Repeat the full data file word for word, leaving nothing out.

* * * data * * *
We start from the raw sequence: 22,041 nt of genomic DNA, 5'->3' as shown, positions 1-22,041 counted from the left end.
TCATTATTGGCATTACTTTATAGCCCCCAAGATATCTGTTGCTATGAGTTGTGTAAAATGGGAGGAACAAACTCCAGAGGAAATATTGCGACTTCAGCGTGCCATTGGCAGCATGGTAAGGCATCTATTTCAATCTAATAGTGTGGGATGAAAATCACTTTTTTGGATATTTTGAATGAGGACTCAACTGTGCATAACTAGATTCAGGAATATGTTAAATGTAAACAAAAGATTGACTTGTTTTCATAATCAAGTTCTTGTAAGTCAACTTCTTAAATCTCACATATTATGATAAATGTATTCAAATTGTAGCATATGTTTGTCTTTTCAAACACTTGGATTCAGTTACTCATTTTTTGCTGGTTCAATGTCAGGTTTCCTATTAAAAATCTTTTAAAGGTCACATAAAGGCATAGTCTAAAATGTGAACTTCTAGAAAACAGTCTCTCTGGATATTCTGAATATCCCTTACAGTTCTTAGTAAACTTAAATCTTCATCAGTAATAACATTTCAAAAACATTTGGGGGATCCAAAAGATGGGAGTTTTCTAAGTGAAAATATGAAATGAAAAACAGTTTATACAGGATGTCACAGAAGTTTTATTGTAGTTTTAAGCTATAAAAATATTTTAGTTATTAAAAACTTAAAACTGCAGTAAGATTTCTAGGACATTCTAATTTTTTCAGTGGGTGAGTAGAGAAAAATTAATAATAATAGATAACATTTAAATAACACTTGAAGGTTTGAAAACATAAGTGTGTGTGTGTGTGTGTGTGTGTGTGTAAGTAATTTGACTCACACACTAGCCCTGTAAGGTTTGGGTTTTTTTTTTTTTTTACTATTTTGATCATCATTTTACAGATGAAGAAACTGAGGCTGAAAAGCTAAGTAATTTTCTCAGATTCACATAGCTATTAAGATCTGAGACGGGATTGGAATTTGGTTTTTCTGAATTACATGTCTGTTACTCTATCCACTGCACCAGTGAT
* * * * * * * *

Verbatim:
We start from the raw sequence: 22,041 nt of genomic DNA, 5'->3' as shown, positions 1-22,041 counted from the left end.
TCATTATTGGCATTACTTTATAGCCCCCAAGATATCTGTTGCTATGAGTTGTGTAAAATGGGAGGAACAAACTCCAGAGGAAATATTGCGACTTCAGCGTGCCATTGGCAGCATGGTAAGGCATCTATTTCAATCTAATAGTGTGGGATGAAAATCACTTTTTTGGATATTTTGAATGAGGACTCAACTGTGCATAACTAGATTCAGGAATATGTTAAATGTAAACAAAAGATTGACTTGTTTTCATAATCAAGTTCTTGTAAGTCAACTTCTTAAATCTCACATATTATGATAAATGTATTCAAATTGTAGCATATGTTTGTCTTTTCAAACACTTGGATTCAGTTACTCATTTTTTGCTGGTTCAATGTCAGGTTTCCTATTAAAAATCTTTTAAAGGTCACATAAAGGCATAGTCTAAAATGTGAACTTCTAGAAAACAGTCTCTCTGGATATTCTGAATATCCCTTACAGTTCTTAGTAAACTTAAATCTTCATCAGTAATAACATTTCAAAAACATTTGGGGGATCCAAAAGATGGGAGTTTTCTAAGTGAAAATATGAAATGAAAAACAGTTTATACAGGATGTCACAGAAGTTTTATTGTAGTTTTAAGCTATAAAAATATTTTAGTTATTAAAAACTTAAAACTGCAGTAAGATTTCTAGGACATTCTAATTTTTTCAGTGGGTGAGTAGAGAAAAATTAATAATAATAGATAACATTTAAATAACACTTGAAGGTTTGAAAACATAAGTGTGTGTGTGTGTGTGTGTGTGTGTGTAAGTAATTTGACTCACACACTAGCCCTGTAAGGTTTGGGTTTTTTTTTTTTTTTACTATTTTGATCATCATTTTACAGATGAAGAAACTGAGGCTGAAAAGCTAAGTAATTTTCTCAGATTCACATAGCTATTAAGATCTGAGACGGGATTGGAATTTGGTTTTTCTGAATTACATGTCTGTTACTCTATCCACTGCACCAGTGAT